The European Asylum Support Office (EASO) might soon have expanded powers under a draft law presented by European Commission President Jean-Claude Juncker. However, the motion still has to pass through the EU Parliament and needs support from all member states.
European Commission President Jean-Claude Juncker hopes to enact some major changes with regard to the EU's responsibility with migrants. In addition to plans designed to strengthen Frontex, the EU's border agency, Jucker also wants to expand the sphere of influence of the European Asylum Support Office (EASO).
The main area where Juncker wants to see EASO take more responsibility is assisting EU member states with speeding up the processing of asylum applications while also contributing their expertise when migrants appeal against negative decisions made in the EU countries where they lodged their applications. In such cases, EASO says it will provide legal assistance and produce reports "at the request of courts or tribunals."
"The Agency's asylum support teams will be available to provide the full range of support activities, including by carrying out the entire administrative stage of the asylum procedure," EASO said in a statement.
Cooperation of member states still needed
However, under the draft law suggesting these changes, EASO will only be given these so-called "expanded assistance" powers if and when member states request it and only "under the authority of the host Member State."
These changes to EASO's operations are estimated to cost €321 million from now until the end of 2020, and another €1.25 billion for the period between 2021 and 2027. EASO stresses that "the reinforced Agency will be able to assist not only in times of increased migratory pressure, but at any point."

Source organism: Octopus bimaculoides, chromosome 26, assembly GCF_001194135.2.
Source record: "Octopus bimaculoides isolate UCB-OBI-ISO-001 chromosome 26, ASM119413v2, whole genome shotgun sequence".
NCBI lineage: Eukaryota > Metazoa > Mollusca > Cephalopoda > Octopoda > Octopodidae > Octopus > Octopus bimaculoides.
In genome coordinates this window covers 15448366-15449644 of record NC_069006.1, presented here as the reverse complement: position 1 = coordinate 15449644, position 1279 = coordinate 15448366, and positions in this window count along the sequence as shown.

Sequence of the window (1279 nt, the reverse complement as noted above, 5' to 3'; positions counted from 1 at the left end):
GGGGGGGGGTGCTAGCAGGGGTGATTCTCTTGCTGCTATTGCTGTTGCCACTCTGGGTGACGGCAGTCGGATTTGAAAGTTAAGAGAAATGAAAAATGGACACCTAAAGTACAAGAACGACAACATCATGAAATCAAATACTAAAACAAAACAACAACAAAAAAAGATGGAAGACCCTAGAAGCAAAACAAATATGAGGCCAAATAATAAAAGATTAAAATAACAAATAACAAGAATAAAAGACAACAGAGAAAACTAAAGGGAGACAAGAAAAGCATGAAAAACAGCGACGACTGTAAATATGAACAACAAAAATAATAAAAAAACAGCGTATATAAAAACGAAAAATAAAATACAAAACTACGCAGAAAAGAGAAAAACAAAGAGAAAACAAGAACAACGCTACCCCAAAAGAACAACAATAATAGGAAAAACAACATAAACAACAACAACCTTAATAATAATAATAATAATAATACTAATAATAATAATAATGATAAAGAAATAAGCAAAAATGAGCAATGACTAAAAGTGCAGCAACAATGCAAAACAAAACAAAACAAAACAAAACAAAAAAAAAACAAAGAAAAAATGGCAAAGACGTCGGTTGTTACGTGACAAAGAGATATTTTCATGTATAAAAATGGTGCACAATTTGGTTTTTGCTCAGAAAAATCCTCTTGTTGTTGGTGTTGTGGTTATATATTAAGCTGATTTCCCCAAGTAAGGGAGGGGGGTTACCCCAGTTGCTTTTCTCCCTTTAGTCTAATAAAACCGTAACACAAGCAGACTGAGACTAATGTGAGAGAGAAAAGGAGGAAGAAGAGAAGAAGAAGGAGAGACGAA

Announcing the draft changes during his State of the Union Address, European Commission President Juncker said: "We cannot continue to squabble to find ad-hoc solutions each time a new ship arrives. Temporary solidarity is not good enough. We need lasting solidarity – today and forever more."
The EU Commissioner for Migration, Home Affairs and Citizenship Dimitris Avramopoulos added: "From now onwards, the European Border and Coast Guard and the future EU Agency for Asylum will be able to ensure EU solidarity on the ground at all times, in all situations, whilst fully respecting member states' competences."
Juncker's proposed amendments still need to pass through the EU Parliament and be ratified by EU member nations. If signed into law, EASO's expanded responsibilities would lighten the workload for national refugee and migration agencies across the EU, such as Germany's Federal Office for Migration and Refugees (BAMF).
Based in Malta and established in 2011, EASO supports the EU in its gradual implementation of a Common European Asylum System.